A slight exaggeration maybe but economists at central banks in different countries have been decisive in dealing with the global financial crisis while politicians have been bickering about different ways of dealing with the problems.
Conventionally, lowering of interest rates is the main tool for central bankers to combat weakness in the economy but a new set of tools was deemed necessary after interest rates of close to zero have proven to be inefficient in combating the current economic downturn. Central banks now rely on quantitative easing which is the purchasing of government or other bonds using money which the central banks can print themselves as a way of increasing the money supply. In theory, an increase in the money supply means that there is more money for consumers to spend which is a boost to the economy but may also cause inflation (which is not a problem at the moment).
While the Federal Reserve and the Bank of England have each carried out a couple of rounds of quantitative easing, perhaps the prize for the most ingenious and effective policies in the face of adversity goes to the European Central Bank (ECB) and its new governor Mario Draghi. Central banks are usually set up independently from the governments in each area but governments can still wield a degree of influence over the operations of the central banks. This has been particularly true in the case of the ECB.
While central banks in the US and UK have purchased bonds issued by their government in order to reduce the interest rates on government debt, the ECB has been prevented from doing this by politicians in Europe. Many countries in Europe lead by the Germans are against the ECB purchasing the government bonds of countries in Europe with high levels of government debt such as Greece, Italy, Spain, or Portugal. The resulting lower interest rates on government debt would help relieve the pressure on these countries but Germany would rather that the higher interest rates spur the indebted countries to changes their ways.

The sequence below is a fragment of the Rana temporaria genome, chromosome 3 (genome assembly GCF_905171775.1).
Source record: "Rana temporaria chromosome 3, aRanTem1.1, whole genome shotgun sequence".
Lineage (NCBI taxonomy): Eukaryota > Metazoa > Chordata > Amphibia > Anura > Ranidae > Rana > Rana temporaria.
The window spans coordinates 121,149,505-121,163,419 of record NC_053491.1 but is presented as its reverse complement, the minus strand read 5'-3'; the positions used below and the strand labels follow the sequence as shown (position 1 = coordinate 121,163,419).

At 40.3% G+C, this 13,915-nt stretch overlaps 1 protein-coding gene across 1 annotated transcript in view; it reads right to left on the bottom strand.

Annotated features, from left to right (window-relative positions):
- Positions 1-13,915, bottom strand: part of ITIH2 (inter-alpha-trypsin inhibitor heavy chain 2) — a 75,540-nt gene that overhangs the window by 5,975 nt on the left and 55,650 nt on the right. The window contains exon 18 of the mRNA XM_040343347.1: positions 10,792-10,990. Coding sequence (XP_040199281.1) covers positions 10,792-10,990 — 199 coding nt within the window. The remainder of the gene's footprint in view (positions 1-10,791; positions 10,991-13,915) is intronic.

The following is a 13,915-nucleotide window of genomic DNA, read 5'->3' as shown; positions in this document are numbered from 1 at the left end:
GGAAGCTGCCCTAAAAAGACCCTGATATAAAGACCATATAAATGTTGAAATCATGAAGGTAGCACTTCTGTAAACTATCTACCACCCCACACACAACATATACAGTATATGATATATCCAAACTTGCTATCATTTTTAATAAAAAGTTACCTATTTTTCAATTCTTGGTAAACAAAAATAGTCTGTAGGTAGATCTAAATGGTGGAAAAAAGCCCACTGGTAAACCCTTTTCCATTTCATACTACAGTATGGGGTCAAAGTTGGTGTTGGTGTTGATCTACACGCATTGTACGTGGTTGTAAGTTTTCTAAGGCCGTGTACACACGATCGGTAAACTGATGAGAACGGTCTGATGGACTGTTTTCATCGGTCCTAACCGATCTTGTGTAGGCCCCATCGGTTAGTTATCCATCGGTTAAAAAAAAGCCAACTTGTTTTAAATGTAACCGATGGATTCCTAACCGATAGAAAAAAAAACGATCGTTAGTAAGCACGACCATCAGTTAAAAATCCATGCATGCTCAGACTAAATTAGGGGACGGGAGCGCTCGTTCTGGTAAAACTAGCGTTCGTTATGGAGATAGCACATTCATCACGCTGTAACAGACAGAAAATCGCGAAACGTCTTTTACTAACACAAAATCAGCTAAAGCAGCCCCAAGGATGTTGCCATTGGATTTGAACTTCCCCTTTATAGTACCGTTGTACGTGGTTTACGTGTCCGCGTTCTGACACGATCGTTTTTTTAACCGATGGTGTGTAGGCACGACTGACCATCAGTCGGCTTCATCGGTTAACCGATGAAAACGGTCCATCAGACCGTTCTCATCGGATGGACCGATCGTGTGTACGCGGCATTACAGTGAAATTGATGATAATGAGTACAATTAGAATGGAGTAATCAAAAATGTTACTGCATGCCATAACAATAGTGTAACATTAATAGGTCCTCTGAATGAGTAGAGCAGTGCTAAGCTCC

The ECB has come up with a way of prompting purchasing of the government bonds of European countries without actually doing the buying itself. Draghi, the new governor, expanded the lending by the ECB to banks in Europe to allow for borrowing at its main interest rate (currently 1.0%) for up to three years. This meant that banks could borrow funds cheaply off the central bank and make easy money by buying government bonds which offered considerably higher returns. The ECB provided 489 billion euros of loans to banks in December and this had the effect of lowering the interest rates on bonds of European countries which have made earnest efforts to reduce government debt while keeping the pressure on other countries which have not.
Funnelling money through the private banks has proved a clever way of realising the policy of quantitative easing in the case of the ECB which has the choice of many different government bonds to buy. By providing private banks with the funds to purchase government bonds, it has meant that which bonds to buy is left in the hands of investors which allows for rational decision making based on market principles rather than being influenced by politics.
So the ECB was ingenious enough to come up with a way of easing the crisis in Europe despite obtrusive politicians. Not exactly saving the world but helping out under difficult circumstances.